It is a preferred form of construction to anchor the lower ends of shoulder straps l4 and at corresponding lower ends of side bars 21 and 22 by the same pivot pin 40, which connects the lower end of one of the links 31 and 32, link 31 being illustrated in FIGS. 2 and 3. Preferably, washers 47 and 48 are employed to provide an extended bearing surface on the adjacent parts of shoulder strap 14 and link 31, respectively (left side link 32 having the same kind of assembly).
Preferably, shoulder straps l4 and 15 have one or more adjustments which permit shifting the portion of the load carried by upper and lower suspensions, respectively. A simple form of such load-shifting adjustment is simply to change the lengths of the shoulder straps 14 and 15; for example, this may be accomplished by shortening the straps through buckles 14b and 15b. Shortening or adjustment may also be accomplished, however, by changing the location and manner of anchoring of straps l4 and 15 at their upper ends at 54 and 55, or at their lower ends at 54a and 55a. For example, the manner of anchoring at points 54, 55, 54a, and 55a may permit of attachment of the respective straps l4 and 15 at different points along their lengths to permit shortening or lengthening of strap dis tance between the upper and lower anchoring loca' tions. Also, these anchoring points may be constructed to provide a plurality of. anchoring locations to pack frame 13, or in various ways well known to those familiar with the art of pack construction.
1 claim: a
1. An improved pack frame assembly for movable suspension of a pack load carried on the back of a walking person, said assembly comprising:
a pack frame comprising: substantially vertical right and left side bars disposed behind the shoulders of said person and extending vertically from the region of the shoulders downwards to the hip region of said person; a plurality of transverse members between said side bars, including a lowermost hiplevel member, and a shoulder-level member; and side bar ends projecting downwardly and rearwardly from said hip-level member;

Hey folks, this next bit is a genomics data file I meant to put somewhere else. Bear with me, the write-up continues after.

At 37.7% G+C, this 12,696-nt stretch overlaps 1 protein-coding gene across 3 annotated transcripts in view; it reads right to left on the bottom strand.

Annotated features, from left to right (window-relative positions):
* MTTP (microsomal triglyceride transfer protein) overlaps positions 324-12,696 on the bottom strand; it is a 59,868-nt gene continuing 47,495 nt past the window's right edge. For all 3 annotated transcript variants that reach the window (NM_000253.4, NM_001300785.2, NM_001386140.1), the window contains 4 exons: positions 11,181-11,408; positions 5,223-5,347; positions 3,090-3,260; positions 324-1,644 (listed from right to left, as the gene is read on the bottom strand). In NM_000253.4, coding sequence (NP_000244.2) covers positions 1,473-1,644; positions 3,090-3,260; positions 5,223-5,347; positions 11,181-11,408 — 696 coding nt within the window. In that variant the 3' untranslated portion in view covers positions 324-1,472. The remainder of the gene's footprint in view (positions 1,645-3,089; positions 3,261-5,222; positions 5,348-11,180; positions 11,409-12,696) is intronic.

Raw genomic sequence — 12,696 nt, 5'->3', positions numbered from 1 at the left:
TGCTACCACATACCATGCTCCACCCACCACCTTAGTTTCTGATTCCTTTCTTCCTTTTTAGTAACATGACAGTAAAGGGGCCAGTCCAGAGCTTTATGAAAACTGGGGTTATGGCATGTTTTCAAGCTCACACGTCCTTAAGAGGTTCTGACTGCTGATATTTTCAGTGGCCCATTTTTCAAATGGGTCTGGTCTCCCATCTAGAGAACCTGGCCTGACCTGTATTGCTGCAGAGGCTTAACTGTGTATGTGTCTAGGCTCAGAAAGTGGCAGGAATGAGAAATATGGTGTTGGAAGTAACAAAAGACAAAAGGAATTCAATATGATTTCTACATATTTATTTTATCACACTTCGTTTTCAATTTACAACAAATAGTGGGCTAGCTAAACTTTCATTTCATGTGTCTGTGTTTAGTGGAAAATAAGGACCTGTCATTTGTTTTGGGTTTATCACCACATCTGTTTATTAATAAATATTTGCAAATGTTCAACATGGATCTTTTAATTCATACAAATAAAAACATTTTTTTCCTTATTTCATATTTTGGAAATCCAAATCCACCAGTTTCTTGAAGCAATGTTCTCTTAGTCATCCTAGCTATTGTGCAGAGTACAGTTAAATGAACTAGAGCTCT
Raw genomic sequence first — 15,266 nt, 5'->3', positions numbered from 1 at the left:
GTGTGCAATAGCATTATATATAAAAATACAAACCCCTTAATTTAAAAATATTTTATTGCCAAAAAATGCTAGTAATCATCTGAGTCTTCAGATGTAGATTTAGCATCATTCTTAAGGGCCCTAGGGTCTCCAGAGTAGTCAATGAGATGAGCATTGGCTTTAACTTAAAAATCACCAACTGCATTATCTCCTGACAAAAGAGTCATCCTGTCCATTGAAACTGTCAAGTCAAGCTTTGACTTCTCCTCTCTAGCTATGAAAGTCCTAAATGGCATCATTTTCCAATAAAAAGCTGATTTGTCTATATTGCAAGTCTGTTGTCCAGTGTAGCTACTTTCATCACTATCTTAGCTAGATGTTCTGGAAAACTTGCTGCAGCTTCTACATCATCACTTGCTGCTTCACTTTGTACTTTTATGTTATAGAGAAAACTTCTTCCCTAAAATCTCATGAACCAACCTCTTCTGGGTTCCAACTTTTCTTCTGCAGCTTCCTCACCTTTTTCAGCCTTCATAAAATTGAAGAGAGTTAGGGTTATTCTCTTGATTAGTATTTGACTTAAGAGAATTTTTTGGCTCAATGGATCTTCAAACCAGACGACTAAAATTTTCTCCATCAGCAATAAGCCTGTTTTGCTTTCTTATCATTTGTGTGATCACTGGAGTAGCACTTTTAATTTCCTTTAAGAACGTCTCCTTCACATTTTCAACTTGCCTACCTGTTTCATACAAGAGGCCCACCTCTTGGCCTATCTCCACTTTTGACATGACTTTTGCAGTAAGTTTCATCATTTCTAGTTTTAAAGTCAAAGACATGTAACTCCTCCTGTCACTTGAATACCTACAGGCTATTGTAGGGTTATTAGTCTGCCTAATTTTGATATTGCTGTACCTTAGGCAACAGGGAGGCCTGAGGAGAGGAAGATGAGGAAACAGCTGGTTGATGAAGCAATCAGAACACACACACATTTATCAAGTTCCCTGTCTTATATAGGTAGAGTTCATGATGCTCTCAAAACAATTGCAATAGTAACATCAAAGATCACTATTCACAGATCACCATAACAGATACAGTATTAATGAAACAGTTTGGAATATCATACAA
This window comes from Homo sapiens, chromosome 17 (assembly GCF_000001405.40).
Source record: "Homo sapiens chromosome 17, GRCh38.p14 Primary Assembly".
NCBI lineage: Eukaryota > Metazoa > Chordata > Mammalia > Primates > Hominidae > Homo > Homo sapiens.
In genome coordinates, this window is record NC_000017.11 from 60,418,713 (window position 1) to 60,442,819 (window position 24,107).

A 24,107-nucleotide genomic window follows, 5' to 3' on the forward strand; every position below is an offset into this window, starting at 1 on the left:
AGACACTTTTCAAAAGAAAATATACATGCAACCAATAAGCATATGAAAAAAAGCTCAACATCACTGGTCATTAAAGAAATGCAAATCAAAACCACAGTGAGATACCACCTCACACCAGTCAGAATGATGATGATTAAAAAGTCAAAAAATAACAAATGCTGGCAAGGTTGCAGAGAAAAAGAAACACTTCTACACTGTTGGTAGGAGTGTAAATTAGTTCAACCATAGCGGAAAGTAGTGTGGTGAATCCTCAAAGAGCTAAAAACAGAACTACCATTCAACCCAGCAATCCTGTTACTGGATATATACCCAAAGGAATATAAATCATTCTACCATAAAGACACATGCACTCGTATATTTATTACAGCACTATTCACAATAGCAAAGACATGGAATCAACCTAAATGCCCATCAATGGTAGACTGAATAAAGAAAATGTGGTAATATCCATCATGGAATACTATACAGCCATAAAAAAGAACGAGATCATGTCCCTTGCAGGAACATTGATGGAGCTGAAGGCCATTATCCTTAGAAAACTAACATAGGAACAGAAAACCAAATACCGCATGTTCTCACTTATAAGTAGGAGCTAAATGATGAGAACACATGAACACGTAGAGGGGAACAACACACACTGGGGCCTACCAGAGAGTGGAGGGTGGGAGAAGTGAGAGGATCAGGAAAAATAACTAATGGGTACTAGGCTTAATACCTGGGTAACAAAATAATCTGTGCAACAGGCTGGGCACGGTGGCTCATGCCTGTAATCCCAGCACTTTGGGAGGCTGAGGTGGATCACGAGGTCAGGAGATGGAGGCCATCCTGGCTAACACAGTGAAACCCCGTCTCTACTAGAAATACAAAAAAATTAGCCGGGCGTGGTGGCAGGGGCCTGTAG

an upper suspension comprising a pair of shoulder straps for suspending said pack frame from the shoulders of said person, each of said straps extending from said shoulder-level member to the lower outside of one of said side bar ends;
a lower suspension comprising:
a waist belt encircling the waist of said person;
a pair of rigid links, one near each side of said person, for suspending the lower end of said pack frame from said waist belt, each of said links being provided with an upper pivot attachment pivotally attaching the upper end of said link to said waist belt at one side of said person; and
a lower pivot attachment for pivotally attaching the lower end of said link to the lower inside surface of the adjacent one of said side bar ends at an elevation below said waist belt, to permit restricted swinging of said pack with respect to said person, during walking.